Anyway, about an hour and a half later, Chad and Mandie returned to the school, obviously upset. Mandie's face said, "I'm trying not to cry, so don't ask me anything." Chad just came out and said, "It's the wrong birth certificate." How do you have the wrong birth certificate for one of your own children? As it turns out, the birth document---with an official-looking seal and signatures and all---was just from the hospital, not from the state. For 18 years, we have held onto a birth certificate that was really just a pretty piece of paper. The lady at the DOL was very blunt when she stated, "This is just a souvenir from the hospital." We tried contacting the Indiana office of certification to maybe overnight a copy of her birth certificate but were told that if would take up to seven weeks to receive it. And we have no family in the area who could possibly walk in and receive a copy to overnight to us. Soooooo, that was that. End of the line.
People have been very sympathetic, but it boils down to this: we put it off too late. If we had only started this process a couple of months ago, we would have discovered the glitches in time to get her ID card and allow her to go on the cruise. But, these are the hard lessons of life. Amanda asked Bro. Jon if she could let someone else go in her place, and he was able to get the name changed on the reservation so that one of the other seniors could take the trip instead. I hope they have a great time and come back with lots of pictures to share. No matter how you spin it, this week is going to be hard on Amanda. We're trying to come up with some fun activities to help with the left-behind feeling; we'll see how that goes. Amanda definitely has displayed a forgiving spirit and is deliberately not blaming anyone, and for this I thank her and the Lord.
Enough tragedy..........on to comedy! Friday night, the high school drama class put on their Spring Play, written by the students and performed with great flair. It was a comedy, a farce about old Rome, except Caesar liked peanut butter and jelly sandwiches and his band of Roman soldiers was less than well-trained! It truly was alot of fun to enact and watch. Mandie played the part of the younger sister who got to watch her older sister being prepared for the role she would play as wife to some great man (which meant dieting ruthlessly, standing for hours for dress fittings, and watching her tongue) while the younger sister got to wear whatever she wanted, eat whatever she wanted, and say whatever she wanted. The plot twisted to reveal the fact that the reigning Caesar had had his older brother and family killed so that he could ascend the throne. However, the soldiers had recently captured some dissidents sailing in their waters, one of which turned out to be the daughter of the nurse of the older brother's wife and infant son. The son was now grown into a young man and able to reclaim the throne in his father's name. And all lived happily ever after........even the former Caesar who, though imprisoned and enslaved now, could eat as many peanut butter and jelly sandwiches as he desired! We had a lot of fun watching the play and laughing at the various silly scenes, and it seemed like the actors enjoyed playing their parts, too. Bro. Minge, our principal who recently took over the play production, was rather relieved to have the performance finished at last; props preparation and rehearsals and such took up so much of his time lately. We held a bake sale afterwards to help balance the costs of decorations and costumes, so everyone got to stand around and fellowship for a bit.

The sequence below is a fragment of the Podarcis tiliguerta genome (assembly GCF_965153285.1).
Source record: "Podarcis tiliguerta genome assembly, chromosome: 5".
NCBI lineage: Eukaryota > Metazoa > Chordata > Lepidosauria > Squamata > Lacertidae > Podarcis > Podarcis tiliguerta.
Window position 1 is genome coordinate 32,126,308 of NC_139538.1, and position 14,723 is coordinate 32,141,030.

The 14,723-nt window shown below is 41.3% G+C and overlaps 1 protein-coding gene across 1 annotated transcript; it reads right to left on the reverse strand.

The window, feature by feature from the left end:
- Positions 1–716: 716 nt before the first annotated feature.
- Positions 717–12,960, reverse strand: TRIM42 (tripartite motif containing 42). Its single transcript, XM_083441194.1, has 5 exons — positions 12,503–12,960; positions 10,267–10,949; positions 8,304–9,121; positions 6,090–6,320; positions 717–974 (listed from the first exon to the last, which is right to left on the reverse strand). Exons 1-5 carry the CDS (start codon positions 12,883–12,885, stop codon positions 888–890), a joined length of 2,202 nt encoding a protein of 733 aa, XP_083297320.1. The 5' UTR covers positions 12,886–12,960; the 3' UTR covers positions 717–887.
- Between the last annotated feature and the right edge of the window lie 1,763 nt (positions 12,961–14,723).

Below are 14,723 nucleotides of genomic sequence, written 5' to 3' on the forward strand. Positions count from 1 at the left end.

And now, we enter the final sprint! There are only two weeks of school left in this year. Parents are pushing their kids to do their best on their finals while at the same time trying to fill out book order forms for next year. Students have been going crazy just thinking about the thrills of the upcoming summer break. Teachers have been doing their best to keep hold of the reins of the class and conduct their students to a safe and successful finish. When the final bell rings at 12:35 p.m. on Friday, May 31st, there will be great rejoicing from the student body and heartfelt sighs of relief from the teachers!
I need to go now; church is starting soon. God bless each of you as you live for Him.
Philippians 4: 13 "I can do all things through Christ which strengtheneth me."